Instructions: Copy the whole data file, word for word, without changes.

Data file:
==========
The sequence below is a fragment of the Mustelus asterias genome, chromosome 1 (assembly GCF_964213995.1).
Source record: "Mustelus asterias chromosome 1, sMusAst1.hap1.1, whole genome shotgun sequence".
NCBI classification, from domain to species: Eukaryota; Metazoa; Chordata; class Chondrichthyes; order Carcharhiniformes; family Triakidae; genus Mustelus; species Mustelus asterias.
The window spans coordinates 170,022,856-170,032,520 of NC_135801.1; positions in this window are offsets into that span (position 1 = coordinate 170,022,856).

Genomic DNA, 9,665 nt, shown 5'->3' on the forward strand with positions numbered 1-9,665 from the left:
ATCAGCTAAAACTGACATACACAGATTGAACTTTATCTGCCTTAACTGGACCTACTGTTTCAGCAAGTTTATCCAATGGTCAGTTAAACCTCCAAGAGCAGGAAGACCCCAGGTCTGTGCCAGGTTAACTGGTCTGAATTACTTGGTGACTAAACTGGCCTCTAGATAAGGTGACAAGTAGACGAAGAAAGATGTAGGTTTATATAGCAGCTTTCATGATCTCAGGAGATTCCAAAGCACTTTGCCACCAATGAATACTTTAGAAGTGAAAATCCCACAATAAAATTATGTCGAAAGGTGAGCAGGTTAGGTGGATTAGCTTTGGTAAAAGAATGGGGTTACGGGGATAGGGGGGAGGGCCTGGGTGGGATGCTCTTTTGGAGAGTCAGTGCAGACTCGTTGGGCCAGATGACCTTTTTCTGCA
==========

The sequence below is a fragment of the Mustelus asterias genome, chromosome 1 (assembly GCF_964213995.1).
Source record: "Mustelus asterias chromosome 1, sMusAst1.hap1.1, whole genome shotgun sequence".
NCBI classification, from domain to species: Eukaryota; Metazoa; Chordata; class Chondrichthyes; order Carcharhiniformes; family Triakidae; genus Mustelus; species Mustelus asterias.
The window spans coordinates 170,022,856-170,032,520 of NC_135801.1; positions in this window are offsets into that span (position 1 = coordinate 170,022,856).

Genomic DNA, 9,665 nt, shown 5'->3' on the forward strand with positions numbered 1-9,665 from the left:
ATCAGCTAAAACTGACATACACAGATTGAACTTTATCTGCCTTAACTGGACCTACTGTTTCAGCAAGTTTATCCAATGGTCAGTTAAACCTCCAAGAGCAGGAAGACCCCAGGTCTGTGCCAGGTTAACTGGTCTGAATTACTTGGTGACTAAACTGGCCTCTAGATAAGGTGACAAGTAGACGAAGAAAGATGTAGGTTTATATAGCAGCTTTCATGATCTCAGGAGATTCCAAAGCACTTTGCCACCAATGAATACTTTAGAAGTGAAAATCCCACAATAAAATTATGTCGAAAGGTGAGCAGGTTAGGTGGATTAGCTTTGGTAAAAGAATGGGGTTACGGGGATAGGGGGGAGGGCCTGGGTGGGATGCTCTTTTGGAGAGTCAGTGCAGACTCGTTGGGCCAGATGACCTTTTTCTGCA